Basic Audio is a free introductory textbook to the basics of audio physics and electronics. See the editorial for more information....

What Audio Is

Author: N.H. Crowhurst

In the early days of radio, the word "audio" was used to describe the part of a radio receiver (or transmitter) that amplifies the audio, or sound frequencies. After detecting (later called demodulating) the radio waves or carrier, the signal was rather feeble, hardly sufficient to be audible in the headphones, so an audio amplifier was used to make the feeble signal audible in comfort. A similar amplifier was needed at the transmitter to magnify the feeble microphone currents for modulation of the radio carrier.

Audio once meant the "sound" end of a radio receiver.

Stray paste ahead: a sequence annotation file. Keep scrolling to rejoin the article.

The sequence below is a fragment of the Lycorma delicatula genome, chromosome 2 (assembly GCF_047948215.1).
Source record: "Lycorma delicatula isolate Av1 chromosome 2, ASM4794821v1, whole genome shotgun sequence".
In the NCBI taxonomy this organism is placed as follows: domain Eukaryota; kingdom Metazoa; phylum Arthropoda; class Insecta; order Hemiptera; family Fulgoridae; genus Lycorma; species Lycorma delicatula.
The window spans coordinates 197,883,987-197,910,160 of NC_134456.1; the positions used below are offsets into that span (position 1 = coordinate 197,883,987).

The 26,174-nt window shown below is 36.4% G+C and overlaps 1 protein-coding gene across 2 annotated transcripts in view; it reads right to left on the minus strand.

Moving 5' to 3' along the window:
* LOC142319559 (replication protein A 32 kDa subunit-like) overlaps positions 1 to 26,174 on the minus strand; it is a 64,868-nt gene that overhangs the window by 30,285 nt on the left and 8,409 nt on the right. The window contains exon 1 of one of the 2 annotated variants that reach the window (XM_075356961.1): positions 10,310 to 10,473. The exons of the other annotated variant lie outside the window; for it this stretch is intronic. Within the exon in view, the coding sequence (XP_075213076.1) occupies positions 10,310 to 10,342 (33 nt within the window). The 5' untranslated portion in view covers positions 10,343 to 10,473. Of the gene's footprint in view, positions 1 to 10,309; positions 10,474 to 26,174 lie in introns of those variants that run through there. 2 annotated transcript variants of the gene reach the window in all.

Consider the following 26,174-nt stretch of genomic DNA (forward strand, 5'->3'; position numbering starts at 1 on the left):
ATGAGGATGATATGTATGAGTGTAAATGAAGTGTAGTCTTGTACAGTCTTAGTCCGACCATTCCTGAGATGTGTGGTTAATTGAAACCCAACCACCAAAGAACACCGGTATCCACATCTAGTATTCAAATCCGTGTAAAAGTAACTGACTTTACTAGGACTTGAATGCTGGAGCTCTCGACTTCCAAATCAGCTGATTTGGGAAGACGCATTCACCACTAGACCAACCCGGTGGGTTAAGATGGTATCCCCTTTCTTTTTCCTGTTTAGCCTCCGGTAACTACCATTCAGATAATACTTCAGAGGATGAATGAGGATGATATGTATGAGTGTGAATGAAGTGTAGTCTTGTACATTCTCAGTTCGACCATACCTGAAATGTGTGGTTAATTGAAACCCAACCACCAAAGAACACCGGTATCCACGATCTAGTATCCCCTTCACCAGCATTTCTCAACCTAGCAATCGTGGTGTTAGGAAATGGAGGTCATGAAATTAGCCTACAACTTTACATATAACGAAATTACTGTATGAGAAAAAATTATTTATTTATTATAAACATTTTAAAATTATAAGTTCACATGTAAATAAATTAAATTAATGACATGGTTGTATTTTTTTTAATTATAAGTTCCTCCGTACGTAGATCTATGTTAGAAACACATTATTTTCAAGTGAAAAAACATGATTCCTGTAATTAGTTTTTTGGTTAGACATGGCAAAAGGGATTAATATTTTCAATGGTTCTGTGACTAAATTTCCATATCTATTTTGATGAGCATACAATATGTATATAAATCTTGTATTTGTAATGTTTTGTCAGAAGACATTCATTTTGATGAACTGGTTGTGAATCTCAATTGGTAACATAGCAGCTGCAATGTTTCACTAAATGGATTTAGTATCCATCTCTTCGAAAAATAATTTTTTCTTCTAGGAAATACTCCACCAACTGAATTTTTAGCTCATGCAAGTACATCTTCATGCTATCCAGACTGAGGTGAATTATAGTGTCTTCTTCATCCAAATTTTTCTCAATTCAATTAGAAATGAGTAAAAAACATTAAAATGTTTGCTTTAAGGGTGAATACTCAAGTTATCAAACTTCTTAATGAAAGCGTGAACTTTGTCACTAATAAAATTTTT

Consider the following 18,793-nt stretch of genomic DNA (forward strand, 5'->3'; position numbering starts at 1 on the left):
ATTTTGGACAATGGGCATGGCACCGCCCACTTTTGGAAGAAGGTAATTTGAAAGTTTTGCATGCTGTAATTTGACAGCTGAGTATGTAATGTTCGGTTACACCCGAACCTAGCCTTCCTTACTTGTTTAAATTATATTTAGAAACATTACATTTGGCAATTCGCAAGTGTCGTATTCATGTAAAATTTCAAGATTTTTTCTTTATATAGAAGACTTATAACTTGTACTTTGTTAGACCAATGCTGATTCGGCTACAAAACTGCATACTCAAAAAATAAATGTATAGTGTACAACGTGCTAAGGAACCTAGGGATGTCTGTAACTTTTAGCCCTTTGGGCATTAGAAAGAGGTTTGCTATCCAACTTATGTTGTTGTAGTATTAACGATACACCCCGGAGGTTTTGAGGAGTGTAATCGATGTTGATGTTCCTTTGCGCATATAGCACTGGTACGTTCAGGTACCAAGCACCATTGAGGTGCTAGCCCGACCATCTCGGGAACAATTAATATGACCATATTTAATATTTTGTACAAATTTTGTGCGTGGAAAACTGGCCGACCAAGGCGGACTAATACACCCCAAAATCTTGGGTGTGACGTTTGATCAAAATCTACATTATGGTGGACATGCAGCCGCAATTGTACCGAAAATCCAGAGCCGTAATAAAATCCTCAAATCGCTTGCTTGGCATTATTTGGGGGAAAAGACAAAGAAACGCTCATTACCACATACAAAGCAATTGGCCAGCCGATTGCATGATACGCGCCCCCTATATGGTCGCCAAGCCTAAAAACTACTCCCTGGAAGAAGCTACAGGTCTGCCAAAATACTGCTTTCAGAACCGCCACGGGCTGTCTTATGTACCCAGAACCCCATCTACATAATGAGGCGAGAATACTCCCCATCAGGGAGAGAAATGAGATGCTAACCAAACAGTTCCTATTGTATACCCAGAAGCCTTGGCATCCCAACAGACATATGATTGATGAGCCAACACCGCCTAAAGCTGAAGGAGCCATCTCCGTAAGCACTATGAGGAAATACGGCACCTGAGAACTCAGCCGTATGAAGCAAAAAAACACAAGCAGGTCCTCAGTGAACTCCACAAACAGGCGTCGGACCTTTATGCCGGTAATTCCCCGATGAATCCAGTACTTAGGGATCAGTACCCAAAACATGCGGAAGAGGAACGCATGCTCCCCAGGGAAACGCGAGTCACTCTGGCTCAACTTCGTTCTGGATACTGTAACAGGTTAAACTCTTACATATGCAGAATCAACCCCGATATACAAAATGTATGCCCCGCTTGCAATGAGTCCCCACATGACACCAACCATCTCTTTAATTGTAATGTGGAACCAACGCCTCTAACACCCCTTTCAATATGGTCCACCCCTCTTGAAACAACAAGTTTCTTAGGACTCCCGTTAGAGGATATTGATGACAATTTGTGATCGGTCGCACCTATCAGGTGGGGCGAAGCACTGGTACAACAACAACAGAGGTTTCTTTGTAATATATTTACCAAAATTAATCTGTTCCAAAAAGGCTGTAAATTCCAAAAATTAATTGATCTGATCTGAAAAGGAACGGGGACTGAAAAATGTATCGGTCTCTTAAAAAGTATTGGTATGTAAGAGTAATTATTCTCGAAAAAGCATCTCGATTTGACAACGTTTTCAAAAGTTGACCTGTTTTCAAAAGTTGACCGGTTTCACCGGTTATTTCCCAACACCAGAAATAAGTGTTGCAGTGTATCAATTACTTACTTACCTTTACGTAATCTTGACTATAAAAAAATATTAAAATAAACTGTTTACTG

From those early beginnings, audio amplifiers have found more and more uses, and have improved in performance. Quite early, audio amplification was applied to the making and reproducing of phonograph records, giving us the first "electrical" reproduction. Since then, the methods developed have been used for many things: all kinds of control mechanisms for industry; sonar-type detection devices; vibration measuring equipment for aircraft and other types of development or research; and many of the "brain cells1* used in electronic computers, to name just a few.

Last Update: 2010-11-03